From Steve Harmon in the Contra Costa Times: "Brown met with all four caucuses -- Republicans and Democrats in both the Assembly and
Senate -- Tuesday in his continuing effort to draw the politicians
out of their ideological corners, as he has put it.
But Republicans are adamant in their opposition to
placing the question of a tax extension before the
voters, let alone be seen as supporting it."
"Senate GOP Leader Bob Dutton, R-Rancho Cucamonga, said Monday the plan had "zero" support
in his caucus."
California voters have approved new taxes only four
times in 22 years, so going to the ballot for new levies isn't exactly
a slam-dunk, notes the Ventura County Star's Timm Herdt.
"Three of the measures were approved on presidential
election ballots, when the broadest representation
of voters turns out."
"This is the history that is staring back at Gov. Jerry Brown as he seeks a special election in June to ask voters
to extend temporary increases in taxes that nearly
every Californian pays: sales taxes, income taxes and vehicle license fees."
"The odds are not on his side."
Brown hopes to make those odds better by wooing Capitol
Republicans, but that appears to be an uphill task, reports the
LA Times' Anthony York and Mike Mishak.
"The Democratic governor needs as few as four GOP votes
to place a measure on the ballot that would extend
$9 billion in recent tax hikes — levies Republicans have opposed."
"I will … go into the lion's den and see if I can convince them
to live with a little less red meat than they're accustomed
[to]," Brown said after unveiling his spending plan Monday."
Meanwhile, Brown's proposal to cut $1 billion from higher education is is prompting doom
and gloom among educators, who fear that large numbers of students will be shut
out of the system. The Times' Larry Gordon, Carla Rivera and Tony Barboza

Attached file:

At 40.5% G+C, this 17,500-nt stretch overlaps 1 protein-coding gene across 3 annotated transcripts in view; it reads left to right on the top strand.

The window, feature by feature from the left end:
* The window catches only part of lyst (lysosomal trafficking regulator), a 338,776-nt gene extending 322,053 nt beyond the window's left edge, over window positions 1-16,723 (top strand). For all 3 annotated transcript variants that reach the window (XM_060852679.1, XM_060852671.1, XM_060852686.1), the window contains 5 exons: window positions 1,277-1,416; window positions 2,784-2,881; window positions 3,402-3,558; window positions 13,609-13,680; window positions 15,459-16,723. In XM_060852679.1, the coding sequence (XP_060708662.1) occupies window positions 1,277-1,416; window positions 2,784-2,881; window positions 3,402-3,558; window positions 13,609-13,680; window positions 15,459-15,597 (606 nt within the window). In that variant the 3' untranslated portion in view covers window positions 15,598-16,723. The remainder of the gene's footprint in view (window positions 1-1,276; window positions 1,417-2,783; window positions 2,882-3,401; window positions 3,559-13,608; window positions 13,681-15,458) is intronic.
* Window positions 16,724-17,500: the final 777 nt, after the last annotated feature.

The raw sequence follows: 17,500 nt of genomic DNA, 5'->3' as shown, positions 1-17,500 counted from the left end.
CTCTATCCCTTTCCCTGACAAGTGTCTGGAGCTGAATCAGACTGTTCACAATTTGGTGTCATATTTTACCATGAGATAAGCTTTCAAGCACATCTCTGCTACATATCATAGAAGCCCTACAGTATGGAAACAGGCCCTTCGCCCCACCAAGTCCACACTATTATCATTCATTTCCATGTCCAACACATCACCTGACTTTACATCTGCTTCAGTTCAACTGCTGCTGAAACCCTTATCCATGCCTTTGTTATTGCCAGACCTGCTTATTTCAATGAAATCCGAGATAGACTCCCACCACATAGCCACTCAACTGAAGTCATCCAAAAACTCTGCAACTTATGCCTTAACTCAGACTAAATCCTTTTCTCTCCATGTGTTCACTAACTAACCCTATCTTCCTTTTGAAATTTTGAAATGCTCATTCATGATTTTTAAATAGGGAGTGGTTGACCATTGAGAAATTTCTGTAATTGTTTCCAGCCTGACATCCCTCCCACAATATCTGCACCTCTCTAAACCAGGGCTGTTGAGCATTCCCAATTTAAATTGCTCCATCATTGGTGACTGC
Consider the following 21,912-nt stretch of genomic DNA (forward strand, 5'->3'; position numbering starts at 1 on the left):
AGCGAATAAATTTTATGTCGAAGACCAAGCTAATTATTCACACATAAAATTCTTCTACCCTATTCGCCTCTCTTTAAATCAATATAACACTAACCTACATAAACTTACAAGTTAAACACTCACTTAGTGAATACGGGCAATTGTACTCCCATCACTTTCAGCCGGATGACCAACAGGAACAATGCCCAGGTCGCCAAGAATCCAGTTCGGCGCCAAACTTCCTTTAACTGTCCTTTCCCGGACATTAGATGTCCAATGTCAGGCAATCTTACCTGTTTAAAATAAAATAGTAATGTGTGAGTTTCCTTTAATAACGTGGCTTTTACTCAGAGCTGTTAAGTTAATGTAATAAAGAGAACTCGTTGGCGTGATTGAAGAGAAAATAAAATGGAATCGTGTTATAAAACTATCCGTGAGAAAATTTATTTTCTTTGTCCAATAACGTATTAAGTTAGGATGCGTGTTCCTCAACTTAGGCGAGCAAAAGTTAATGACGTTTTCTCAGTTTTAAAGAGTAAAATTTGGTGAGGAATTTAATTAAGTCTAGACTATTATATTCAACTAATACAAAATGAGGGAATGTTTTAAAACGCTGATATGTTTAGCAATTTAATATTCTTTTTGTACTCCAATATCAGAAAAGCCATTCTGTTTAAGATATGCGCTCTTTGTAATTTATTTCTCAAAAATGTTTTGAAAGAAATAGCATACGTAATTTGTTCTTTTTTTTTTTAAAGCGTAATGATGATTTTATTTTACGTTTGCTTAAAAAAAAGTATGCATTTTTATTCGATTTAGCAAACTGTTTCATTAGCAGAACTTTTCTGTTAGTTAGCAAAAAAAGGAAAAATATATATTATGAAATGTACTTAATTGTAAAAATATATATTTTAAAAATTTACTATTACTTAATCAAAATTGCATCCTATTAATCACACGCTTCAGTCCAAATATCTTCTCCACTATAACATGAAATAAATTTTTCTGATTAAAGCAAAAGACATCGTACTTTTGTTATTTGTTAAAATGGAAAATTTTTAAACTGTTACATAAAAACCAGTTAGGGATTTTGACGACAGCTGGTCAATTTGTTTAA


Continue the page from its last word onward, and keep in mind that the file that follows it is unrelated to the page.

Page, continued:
have the story.
"Administrators said it was too soon to say definitively
how they would respond if the Legislature approves
the $1.4 billion in proposed state funding cuts for the University of California, California State University
and the state's community college system. But they
predicted that daily life at the schools would surely
suffer in various ways, including more-crowded classes and less pristine campuses."
"It's not so much the quality of instruction but the
quality of the overall educational experience for these
students" that may be affected, said Steve Boilard,
higher education director at the state Legislative
In San Diego, where wild land fires are a fact of life, the locals are concerned about budget proposals that
would cut into firefighting budgets. The Union-Tribune's Michael Gardner has the story.
"Most immediately, Brown proposes to rescind a 2003 policy of assigning four firefighters to every engine,
scaling back to three."
"Longer-term, he has directed the California Board of Forestry
and Fire Protection to develop recommendations to limit coverage and give
counties and cities the responsibility and money to
Lastly , we open our "SWAT Team" file to learn about a well-executed drug raid. The chopper was ready, the battering
ram was used, the raiders swarmed over the property.
And what did they find?
"The squad rushed in after a force helicopter picked
up a ‘hotspot’ on Pam Hardcastle’s property, thinking it betrayed a lighting system
used to grow the drug."
"But all they found was a heater for Simon and Kenny,
the pets of Ms Hardcastle’s ten-year-old son, Jack."
‘When I opened it up and they saw the guinea pigs, they
didn’t say anything,’ said the 42-year-old primary school worker."
"‘They were in the garage two seconds and they left.’"
But those guinea pigs were high...